8. FACTORY GIRLS: from village to city in a changing china

By Leslie T. Chang

Leslie Chang, a Chinese American journalist, follows the lives of several young Chinese women who, like many of their generation, have migrated to large cities to work in the factories. These woman travel to the city in search of jobs and the hopes of bettering their lives. While some workers experience horrible or inhumane conditions and treatment at the factories where they work, there are still many others who lead happy, content lives – they are earning a salary, can live independent from their parents, can have social lives and experience modern city conveniences, etc. This unique portrayal of factory girls in China showcases the varied lives of migrant workers and the rapidly changing landscape of China’s economy and culture.

I ended up reading this book as part of a research project in grad school and became fascinated with learning more about China. I found it was interesting how modern day life interacted with the country’s history, tradition, and culture in a such a complex way. (BTW, If this interests you too, check out Peter Hessler’s books River Town, Oracle Bones, and Country Driving). Factory Girls was a great nonfiction read!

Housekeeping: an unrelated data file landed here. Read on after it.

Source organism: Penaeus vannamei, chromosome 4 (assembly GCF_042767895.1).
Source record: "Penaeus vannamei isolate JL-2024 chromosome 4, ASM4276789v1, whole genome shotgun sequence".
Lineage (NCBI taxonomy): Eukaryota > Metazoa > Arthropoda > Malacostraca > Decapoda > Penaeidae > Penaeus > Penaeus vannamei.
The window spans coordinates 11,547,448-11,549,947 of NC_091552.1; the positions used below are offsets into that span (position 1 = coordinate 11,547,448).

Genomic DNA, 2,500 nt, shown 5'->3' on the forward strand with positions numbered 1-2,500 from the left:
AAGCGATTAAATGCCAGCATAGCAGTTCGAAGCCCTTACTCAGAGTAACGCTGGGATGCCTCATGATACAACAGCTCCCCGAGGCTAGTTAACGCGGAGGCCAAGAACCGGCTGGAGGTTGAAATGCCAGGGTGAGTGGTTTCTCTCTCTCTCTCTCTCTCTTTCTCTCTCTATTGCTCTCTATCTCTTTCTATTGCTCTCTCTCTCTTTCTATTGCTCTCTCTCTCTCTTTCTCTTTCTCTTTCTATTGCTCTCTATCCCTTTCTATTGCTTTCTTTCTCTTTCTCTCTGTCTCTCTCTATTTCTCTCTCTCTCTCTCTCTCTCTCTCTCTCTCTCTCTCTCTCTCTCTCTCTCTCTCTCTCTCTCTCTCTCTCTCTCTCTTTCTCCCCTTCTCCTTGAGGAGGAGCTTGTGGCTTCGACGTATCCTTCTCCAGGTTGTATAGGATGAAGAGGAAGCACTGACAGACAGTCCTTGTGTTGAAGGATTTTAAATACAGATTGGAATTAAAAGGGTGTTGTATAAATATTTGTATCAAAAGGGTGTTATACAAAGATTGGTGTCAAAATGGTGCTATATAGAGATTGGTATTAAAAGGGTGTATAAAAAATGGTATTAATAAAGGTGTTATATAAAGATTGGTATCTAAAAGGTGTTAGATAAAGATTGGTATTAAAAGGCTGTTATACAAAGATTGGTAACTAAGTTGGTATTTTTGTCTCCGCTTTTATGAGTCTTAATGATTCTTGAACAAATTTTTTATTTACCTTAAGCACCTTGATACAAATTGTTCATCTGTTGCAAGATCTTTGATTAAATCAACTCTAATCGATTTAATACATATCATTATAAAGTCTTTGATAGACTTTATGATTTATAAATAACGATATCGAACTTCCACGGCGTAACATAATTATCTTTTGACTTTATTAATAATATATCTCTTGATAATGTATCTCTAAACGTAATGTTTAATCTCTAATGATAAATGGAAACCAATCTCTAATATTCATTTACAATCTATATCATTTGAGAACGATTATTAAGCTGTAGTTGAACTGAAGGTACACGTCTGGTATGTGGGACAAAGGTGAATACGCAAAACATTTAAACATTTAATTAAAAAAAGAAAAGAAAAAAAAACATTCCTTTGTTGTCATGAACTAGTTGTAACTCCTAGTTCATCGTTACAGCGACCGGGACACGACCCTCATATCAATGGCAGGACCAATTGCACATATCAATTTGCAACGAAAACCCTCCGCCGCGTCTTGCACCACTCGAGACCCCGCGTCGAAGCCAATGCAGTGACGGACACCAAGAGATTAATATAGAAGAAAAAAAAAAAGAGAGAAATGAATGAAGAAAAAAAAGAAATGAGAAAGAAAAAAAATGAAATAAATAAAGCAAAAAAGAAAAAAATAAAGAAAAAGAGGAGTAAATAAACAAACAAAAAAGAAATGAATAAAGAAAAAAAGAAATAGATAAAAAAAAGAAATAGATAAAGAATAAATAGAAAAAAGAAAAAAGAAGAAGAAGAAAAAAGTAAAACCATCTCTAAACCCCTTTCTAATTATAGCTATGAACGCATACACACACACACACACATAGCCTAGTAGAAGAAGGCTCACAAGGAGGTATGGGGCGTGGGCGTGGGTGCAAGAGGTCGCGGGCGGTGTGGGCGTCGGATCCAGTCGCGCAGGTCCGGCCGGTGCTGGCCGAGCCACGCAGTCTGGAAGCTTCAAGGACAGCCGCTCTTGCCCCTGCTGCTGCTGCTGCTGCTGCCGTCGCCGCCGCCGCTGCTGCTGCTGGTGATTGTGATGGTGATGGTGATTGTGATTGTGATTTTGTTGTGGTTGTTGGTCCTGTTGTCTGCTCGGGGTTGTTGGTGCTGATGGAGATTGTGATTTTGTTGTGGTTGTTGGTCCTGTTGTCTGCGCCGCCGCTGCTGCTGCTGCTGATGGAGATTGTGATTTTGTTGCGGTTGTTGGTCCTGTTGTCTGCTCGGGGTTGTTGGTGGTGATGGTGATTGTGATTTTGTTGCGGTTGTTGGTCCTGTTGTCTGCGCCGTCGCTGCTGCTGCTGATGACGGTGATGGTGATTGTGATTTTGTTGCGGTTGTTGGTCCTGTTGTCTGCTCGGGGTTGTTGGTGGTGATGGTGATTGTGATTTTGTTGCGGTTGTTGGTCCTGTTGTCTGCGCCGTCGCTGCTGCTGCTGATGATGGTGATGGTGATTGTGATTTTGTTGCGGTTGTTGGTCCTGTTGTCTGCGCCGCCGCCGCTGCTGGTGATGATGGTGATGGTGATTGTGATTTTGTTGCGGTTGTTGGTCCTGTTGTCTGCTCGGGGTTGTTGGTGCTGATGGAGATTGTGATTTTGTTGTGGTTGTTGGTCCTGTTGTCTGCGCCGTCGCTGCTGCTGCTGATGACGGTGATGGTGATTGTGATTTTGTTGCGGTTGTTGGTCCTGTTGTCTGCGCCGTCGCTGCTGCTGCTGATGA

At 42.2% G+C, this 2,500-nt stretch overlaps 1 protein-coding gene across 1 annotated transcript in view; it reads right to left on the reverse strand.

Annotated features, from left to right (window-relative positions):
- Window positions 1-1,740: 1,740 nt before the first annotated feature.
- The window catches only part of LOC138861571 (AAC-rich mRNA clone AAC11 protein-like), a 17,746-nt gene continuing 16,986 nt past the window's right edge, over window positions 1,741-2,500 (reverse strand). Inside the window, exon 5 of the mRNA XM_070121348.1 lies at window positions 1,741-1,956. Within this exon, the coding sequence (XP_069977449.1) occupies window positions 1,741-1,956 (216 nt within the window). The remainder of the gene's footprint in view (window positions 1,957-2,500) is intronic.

Want to Read:

I have heard good things about these books so while I can’t give a personal recommendation yet, I thought it’d be worth adding them in case you want to check them out for yourself.



By Kevin Kwan

Written by American-Singaporean novelist Kevin Kwan, this book tells the story of a new York professor, Rachel, who travels with her boyfriend, Nicholas, back to Singapore to meet his family and attend his best friend’s wedding. Nick has never told Rachel that his family happens to be one of the wealthiest families in Singapore. From the moment of arrival, Rachel realizes she is completely out of her element and worse, that acceptance by Nick’s family may be out of her reach.